Sunday, July 31, 2011

Review for Golazo


100 mg


I’ve only ever seen Golazo once in the course of my travels; by and large it’s pretty obscure.  Until more locations decide it's worth selling, good luck finding this.


First off, the look would not be bad if they worked on the color scheme a little bit.  The Mexican golden eagle with the rattlesnake in its beak, the name “Golazo”, the soccer dude and the slogan (“Born to Score”) work well enough, but pick different shades of green and/or white (preferably both)!  Alone, either is bad, but together, it’s worse.  That out of the way, I do like the concept—bold and exciting, the ambition of the drink is evident in the very name of it—“Golazo”—utilizing the Spanish word “Gol” (‘goal’, the kind one would score in a soccer game) and the suffix “–azo” (used to indicate something that is exceptionally impressive), the drink managed to catch my attention in such a way that I was expecting to be impressed.


My first impression, i.e. the smell that hit me just after I had opened the can, left me rather concerned—the scent was recognizably mango, but sour and almost pungent—not the kind I came to know and love on the coasts of Guatemala.  Then you taste it, and yikes—it’s as bad as it smells.  Short of unbearable, but still far from good, or even remotely pleasant.  The mango taste is unconvincing and horribly watered down, and badly marred by the presence of extract from the leaves of Stevia rebaudina—a natural sweetener so strong that it most definitely has the potential to be weaponized.  You use more than can fit on the head of a pin to sweeten whatever you are drinking, and the seemingly innocuous ingredient (do you honestly expect a sweetener to be vicious?) bares its teeth and attacks, hewing down your taste buds with the scythe of an awful and overpowering aftertaste unique to stevia (to understand it you have to try it, I can’t describe it; but it’s not something I recommend…from experience, you could very well die).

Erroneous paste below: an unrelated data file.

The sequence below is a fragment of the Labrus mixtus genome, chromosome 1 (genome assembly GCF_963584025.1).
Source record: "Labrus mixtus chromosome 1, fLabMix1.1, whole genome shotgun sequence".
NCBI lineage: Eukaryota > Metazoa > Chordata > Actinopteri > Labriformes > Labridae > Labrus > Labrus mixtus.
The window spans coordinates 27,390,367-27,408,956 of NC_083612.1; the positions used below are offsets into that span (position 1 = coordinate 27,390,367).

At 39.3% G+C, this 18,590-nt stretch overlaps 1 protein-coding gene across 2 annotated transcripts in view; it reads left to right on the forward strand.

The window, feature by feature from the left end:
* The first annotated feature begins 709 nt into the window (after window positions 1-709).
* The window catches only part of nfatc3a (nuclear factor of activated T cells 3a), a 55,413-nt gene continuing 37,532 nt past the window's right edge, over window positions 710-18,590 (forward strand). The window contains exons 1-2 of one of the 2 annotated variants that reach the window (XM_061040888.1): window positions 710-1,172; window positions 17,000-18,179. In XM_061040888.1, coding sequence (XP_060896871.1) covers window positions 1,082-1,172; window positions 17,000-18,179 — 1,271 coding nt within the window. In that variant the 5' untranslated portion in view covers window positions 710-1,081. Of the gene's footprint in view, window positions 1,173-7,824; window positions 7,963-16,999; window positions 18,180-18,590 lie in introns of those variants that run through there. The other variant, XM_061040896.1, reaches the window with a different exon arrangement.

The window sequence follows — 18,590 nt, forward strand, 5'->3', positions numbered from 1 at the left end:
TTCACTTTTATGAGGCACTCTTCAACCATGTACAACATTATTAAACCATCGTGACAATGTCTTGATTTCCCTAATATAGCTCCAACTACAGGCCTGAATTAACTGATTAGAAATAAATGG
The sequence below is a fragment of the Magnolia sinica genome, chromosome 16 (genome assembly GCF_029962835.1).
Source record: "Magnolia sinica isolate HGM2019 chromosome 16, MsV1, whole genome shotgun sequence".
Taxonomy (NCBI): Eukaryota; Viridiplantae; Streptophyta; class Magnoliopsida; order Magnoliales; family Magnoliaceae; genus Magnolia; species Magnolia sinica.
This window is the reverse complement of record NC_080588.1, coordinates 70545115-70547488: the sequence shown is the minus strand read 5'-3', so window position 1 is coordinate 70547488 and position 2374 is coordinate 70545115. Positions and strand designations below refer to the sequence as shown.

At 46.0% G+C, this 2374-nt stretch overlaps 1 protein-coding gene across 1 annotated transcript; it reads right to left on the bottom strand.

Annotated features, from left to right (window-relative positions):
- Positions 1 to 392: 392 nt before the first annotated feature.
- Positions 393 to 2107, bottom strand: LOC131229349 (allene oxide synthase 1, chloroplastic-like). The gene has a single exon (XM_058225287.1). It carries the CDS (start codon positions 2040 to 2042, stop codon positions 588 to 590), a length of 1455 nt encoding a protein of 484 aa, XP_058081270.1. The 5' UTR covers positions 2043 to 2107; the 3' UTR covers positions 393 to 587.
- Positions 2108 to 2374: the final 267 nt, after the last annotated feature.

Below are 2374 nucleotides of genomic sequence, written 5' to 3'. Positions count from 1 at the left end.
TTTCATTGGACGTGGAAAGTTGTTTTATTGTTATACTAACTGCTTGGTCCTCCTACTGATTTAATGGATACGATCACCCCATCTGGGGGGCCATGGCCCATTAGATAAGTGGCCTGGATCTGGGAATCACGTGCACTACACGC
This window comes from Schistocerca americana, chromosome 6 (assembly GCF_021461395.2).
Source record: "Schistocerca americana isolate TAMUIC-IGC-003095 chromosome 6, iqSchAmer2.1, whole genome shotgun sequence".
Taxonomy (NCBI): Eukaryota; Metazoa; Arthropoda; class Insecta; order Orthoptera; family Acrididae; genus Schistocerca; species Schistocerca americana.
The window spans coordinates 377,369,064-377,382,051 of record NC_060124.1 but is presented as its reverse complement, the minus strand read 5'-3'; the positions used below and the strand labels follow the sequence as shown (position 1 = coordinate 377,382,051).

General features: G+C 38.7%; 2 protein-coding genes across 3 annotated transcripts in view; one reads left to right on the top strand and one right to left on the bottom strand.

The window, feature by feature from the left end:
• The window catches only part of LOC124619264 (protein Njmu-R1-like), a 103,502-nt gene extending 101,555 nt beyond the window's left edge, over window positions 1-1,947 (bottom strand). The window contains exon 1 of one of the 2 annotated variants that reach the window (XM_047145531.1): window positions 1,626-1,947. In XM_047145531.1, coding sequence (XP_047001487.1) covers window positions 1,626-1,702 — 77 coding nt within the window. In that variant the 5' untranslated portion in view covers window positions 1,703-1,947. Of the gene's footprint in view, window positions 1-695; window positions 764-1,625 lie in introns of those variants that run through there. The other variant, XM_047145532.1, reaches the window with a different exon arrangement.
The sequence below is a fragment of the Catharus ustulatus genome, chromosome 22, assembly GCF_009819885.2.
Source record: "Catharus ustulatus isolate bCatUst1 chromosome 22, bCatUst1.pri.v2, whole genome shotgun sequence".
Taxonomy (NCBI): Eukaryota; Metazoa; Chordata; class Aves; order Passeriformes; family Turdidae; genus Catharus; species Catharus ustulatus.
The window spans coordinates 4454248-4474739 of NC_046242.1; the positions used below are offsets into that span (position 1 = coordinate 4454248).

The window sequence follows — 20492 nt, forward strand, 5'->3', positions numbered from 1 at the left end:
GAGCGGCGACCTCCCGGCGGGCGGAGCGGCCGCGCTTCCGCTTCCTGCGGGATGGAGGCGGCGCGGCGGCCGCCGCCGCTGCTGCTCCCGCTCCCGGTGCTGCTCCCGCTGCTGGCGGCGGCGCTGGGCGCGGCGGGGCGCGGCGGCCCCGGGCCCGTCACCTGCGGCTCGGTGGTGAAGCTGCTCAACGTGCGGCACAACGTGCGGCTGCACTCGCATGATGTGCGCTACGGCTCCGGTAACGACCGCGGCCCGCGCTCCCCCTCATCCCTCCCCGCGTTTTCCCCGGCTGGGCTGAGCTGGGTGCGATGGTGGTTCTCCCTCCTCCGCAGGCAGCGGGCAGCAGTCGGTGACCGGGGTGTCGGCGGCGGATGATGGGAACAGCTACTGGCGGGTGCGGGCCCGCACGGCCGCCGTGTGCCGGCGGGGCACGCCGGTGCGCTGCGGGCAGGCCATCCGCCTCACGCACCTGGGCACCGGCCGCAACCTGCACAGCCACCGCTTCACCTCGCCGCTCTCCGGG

In this respect, Golazo shoots and indeed scores—for toting only 100 mg of caffeine (compare to a mainstream drink like Rockstar or Monster Energy, which pack 160 mg each), it delivers quite a kick (subtle soccer pun).  Sitting here writing this, it’s kind of hard to hit the right keys or hit them as lightly as I normally do—it’s got me reasonably wired and moderately shaky—and is perfect if you’re needing a pick-me-up in the middle of the big game.  (Just don’t drink it if you’re dehydrated…while Golazo will quench your thirst, caffeine is a potent diuretic and has the potential to make the matter worse.)


Golazo likewise made an impression on me in terms of duration of efficacy; it kept me going rather consistently for a few hours before it wore down with a recognizable crash at the finish, the effects of which were temporary.


While the potency of the beverage was commendable, you’ve still got quite an ordeal ahead of you in terms of taste to get those results.  For this I really can't bring myself to recommend it, but taste is subjective, and I must admit Golazo did leave quite an impression in my mind in terms of the fantastic kick delivered vs. the comparatively low quantity of caffeine, an impression which, like the flavor but for opposite reasons, I am not likely to forget anytime soon.


KEYWORDS: Golazo Energy Drink review, sports energy, all natural, Stevia rebaudina

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